When initial shutdowns were mandated worldwide due to COVID-19, many businesses waited and wondered when it would be safe enough to reopen. Today, the new normal has forced businesses to adapt and find new ways of operating under strict safety standards. Restaurants have opened once again with outdoor seating, sporting events are gearing back up in empty stadiums and some schools have even begun reopening campuses.
Under the duress of the pandemic, with months of little to no income and mounting bills, many businesses have buckled. “These are unprecedented times, and like a domino effect, we’re seeing business after business shut down, massive layoffs, and all of this causing an extensive decrease in demand for products and services across many sectors and industries,” says Laura Bechard, CEO and business growth advisor for ProVision Business Advisors.
To best protect your business during these uncertain times, understand the current situation of your vendors and suppliers, and review contracts to identify areas where you can save money and mitigate risk.
Whether they are raw materials or circuit boards, the global supply chain has grown increasingly complex, and the pandemic has disrupted it like never before. Suppliers include independent contractors, subcontractors, and materials and inventory providers, and while businesses are currently focused on keeping their own doors open, many suppliers are also doing the same. Even if a supplier has been reliable in the past, given the current circumstances, a weak supply chain process can leave your business stranded.
“Your supply chain could have been disrupted for a number of reasons,” says Bechard. “Your suppliers may still be closed, or there could suddenly be import restrictions, or stricter customs inspections that delay your shipments.”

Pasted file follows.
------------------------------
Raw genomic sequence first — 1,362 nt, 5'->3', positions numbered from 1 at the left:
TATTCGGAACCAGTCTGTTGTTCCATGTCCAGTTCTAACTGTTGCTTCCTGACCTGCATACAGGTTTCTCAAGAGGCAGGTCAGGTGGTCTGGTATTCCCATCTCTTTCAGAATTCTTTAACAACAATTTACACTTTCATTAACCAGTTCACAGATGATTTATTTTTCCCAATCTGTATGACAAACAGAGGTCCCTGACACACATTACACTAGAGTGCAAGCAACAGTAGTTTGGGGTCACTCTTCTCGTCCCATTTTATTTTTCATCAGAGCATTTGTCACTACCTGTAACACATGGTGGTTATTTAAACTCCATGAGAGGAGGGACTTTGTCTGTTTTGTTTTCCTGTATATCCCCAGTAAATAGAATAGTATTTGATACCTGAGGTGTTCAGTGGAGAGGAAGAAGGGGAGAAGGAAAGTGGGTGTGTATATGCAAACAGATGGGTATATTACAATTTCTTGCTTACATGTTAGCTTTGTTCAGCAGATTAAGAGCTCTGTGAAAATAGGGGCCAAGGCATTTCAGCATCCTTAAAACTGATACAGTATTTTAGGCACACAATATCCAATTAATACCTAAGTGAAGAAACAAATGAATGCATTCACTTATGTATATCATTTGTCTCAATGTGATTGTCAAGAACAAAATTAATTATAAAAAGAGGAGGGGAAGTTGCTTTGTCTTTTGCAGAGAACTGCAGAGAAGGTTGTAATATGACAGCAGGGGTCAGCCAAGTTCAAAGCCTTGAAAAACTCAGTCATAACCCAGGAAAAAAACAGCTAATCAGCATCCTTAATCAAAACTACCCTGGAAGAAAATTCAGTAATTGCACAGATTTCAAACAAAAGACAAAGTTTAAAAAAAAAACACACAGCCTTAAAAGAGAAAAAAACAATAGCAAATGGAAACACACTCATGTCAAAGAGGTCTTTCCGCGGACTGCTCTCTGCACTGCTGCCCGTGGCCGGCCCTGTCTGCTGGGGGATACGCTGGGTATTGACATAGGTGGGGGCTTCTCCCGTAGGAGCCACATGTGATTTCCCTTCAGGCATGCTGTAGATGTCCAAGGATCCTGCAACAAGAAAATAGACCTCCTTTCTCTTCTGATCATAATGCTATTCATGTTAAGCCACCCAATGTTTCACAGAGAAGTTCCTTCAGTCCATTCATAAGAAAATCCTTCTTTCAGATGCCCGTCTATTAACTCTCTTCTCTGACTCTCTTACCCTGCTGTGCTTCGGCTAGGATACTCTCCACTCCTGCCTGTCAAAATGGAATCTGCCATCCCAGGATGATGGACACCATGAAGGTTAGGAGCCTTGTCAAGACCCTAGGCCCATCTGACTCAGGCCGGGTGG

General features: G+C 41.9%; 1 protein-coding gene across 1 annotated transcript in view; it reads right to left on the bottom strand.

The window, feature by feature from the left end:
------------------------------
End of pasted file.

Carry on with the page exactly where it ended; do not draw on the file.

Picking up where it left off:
Whatever the reason, mitigating that risk involves having multiple back-up suppliers from different locations that you can contact. “As you start moving forward with your business, engage with your suppliers to see if they are going to still be around or see what the challenges are with your supply side as part of your strategy,” says Bechard.
Analyzing every part of the supply chain process from warehouses to transport routes will help business owners identify bottlenecks and anticipate unforeseen risks. “Literally map out your supply chain process and see where you’re seeing the kinks, then be sure to document where those problem areas are,” says Bechard. “Using a tracking app can help with the process, and you can receive digital alerts whenever things are delayed. You don’t want to be the last to know when your shipments are delayed.”
“Literally map out your supply chain process and see where you’re seeing the kinks, then be sure to document where those problem areas are. Using a tracking app can help with the process."
Cross-training workers and remote workers who are a part of the supply chain process to report on a regular basis can also help business owners get information in real time.
As part of your business continuity plan, you should have a framework with layers of defenses in the supply chain process that address everything from warehouse injuries to asset damage. Another thing to consider is different types of supply chain insurance that could provide financial coverage for business disruption.
When reviewing your contract, two things need to happen. First, you must be prepared to discuss the terms involved in a contract breach and a contract remedy. This includes having a thorough understanding of the force majeure clause in a contract that excuses one or both parties’ performance obligations under certain circumstances. Second, you must have a clear understanding of what it is that needs renegotiation, which includes preparing to respond to various reactions and counter offers.
“See if your suppliers are compliant with your contracts, because if they're not, then we can be understanding and empathetic, but it also gives you some negotiation leverage to talk about terms if they're not being compliant with a contract,” says Bechard.